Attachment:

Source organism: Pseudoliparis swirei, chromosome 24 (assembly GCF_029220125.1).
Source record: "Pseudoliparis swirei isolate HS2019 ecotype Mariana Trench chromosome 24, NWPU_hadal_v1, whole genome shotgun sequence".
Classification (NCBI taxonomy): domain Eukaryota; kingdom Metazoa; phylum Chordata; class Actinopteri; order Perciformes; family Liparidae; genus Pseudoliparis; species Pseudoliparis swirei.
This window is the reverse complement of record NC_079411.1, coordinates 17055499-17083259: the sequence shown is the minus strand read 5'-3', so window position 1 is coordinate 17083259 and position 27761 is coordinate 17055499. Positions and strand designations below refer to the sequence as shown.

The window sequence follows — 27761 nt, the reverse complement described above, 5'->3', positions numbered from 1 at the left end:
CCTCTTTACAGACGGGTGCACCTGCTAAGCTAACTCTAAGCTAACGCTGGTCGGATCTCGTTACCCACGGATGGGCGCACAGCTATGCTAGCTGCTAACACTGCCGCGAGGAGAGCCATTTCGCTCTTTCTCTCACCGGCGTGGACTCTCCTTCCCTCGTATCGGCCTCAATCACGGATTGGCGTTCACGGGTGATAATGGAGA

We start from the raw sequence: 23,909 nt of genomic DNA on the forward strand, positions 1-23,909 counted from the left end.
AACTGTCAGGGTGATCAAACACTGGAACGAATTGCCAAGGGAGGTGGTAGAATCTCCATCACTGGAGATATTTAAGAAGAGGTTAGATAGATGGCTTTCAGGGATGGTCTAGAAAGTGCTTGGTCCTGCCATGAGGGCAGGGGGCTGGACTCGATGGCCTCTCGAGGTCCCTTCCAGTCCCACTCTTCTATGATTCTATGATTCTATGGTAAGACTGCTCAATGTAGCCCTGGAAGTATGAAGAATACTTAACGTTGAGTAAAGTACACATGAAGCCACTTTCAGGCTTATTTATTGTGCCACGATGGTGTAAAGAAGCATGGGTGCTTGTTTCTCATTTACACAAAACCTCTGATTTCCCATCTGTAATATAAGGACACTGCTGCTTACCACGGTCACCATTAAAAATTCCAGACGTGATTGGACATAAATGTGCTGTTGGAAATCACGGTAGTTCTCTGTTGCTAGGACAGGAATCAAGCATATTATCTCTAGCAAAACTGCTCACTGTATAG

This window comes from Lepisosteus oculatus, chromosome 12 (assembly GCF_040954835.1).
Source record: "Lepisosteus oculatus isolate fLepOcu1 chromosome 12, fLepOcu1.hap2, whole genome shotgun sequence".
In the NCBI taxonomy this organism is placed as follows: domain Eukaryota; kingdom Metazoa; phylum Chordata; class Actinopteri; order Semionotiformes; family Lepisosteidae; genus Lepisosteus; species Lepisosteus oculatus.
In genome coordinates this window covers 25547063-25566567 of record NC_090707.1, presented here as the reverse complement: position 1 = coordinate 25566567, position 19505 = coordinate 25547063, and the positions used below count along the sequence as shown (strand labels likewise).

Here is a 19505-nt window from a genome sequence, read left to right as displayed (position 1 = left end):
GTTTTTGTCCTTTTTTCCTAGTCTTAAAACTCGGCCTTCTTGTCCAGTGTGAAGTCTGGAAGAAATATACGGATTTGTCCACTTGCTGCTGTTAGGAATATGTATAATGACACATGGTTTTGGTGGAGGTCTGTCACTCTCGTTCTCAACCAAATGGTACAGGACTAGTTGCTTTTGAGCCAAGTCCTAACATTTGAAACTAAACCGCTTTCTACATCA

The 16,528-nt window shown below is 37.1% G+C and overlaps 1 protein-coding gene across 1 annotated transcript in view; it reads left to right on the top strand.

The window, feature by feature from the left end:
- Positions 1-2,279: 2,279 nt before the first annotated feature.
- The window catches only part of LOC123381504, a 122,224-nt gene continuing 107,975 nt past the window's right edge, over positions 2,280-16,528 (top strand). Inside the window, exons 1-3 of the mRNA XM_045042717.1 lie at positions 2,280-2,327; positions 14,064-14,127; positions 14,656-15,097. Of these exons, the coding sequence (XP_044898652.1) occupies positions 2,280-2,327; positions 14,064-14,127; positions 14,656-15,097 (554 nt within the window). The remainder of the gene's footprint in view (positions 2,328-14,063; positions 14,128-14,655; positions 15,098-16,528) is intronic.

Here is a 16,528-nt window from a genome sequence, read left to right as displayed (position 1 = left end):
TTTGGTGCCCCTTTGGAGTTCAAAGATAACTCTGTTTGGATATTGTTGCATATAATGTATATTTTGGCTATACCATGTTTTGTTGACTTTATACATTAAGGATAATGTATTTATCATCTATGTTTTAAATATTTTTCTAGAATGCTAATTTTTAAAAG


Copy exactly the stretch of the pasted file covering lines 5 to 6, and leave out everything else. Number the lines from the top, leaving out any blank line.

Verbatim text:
The window sequence follows — 27761 nt, the reverse complement described above, 5'->3', positions numbered from 1 at the left end:
CCTCTTTACAGACGGGTGCACCTGCTAAGCTAACTCTAAGCTAACGCTGGTCGGATCTCGTTACCCACGGATGGGCGCACAGCTATGCTAGCTGCTAACACTGCCGCGAGGAGAGCCATTTCGCTCTTTCTCTCACCGGCGTGGACTCTCCTTCCCTCGTATCGGCCTCAATCACGGATTGGCGTTCACGGGTGATAATGGAGA